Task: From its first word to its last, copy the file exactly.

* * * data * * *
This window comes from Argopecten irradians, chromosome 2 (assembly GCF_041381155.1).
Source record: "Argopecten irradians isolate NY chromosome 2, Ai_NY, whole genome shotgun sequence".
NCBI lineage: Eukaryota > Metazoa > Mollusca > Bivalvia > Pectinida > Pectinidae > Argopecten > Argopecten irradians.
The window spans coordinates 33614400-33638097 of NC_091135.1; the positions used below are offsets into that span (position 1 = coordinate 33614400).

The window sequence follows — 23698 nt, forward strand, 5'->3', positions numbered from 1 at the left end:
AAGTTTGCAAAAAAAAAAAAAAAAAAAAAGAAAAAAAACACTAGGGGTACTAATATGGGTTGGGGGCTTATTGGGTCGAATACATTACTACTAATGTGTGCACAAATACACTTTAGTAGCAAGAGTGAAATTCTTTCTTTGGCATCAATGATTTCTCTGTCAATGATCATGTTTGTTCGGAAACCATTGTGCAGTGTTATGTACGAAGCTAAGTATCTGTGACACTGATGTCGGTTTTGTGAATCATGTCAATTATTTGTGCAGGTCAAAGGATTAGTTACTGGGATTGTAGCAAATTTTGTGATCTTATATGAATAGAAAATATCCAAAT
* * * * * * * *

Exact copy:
This window comes from Argopecten irradians, chromosome 2 (assembly GCF_041381155.1).
Source record: "Argopecten irradians isolate NY chromosome 2, Ai_NY, whole genome shotgun sequence".
NCBI lineage: Eukaryota > Metazoa > Mollusca > Bivalvia > Pectinida > Pectinidae > Argopecten > Argopecten irradians.
The window spans coordinates 33614400-33638097 of NC_091135.1; the positions used below are offsets into that span (position 1 = coordinate 33614400).

The window sequence follows — 23698 nt, forward strand, 5'->3', positions numbered from 1 at the left end:
AAGTTTGCAAAAAAAAAAAAAAAAAAAAAGAAAAAAAACACTAGGGGTACTAATATGGGTTGGGGGCTTATTGGGTCGAATACATTACTACTAATGTGTGCACAAATACACTTTAGTAGCAAGAGTGAAATTCTTTCTTTGGCATCAATGATTTCTCTGTCAATGATCATGTTTGTTCGGAAACCATTGTGCAGTGTTATGTACGAAGCTAAGTATCTGTGACACTGATGTCGGTTTTGTGAATCATGTCAATTATTTGTGCAGGTCAAAGGATTAGTTACTGGGATTGTAGCAAATTTTGTGATCTTATATGAATAGAAAATATCCAAAT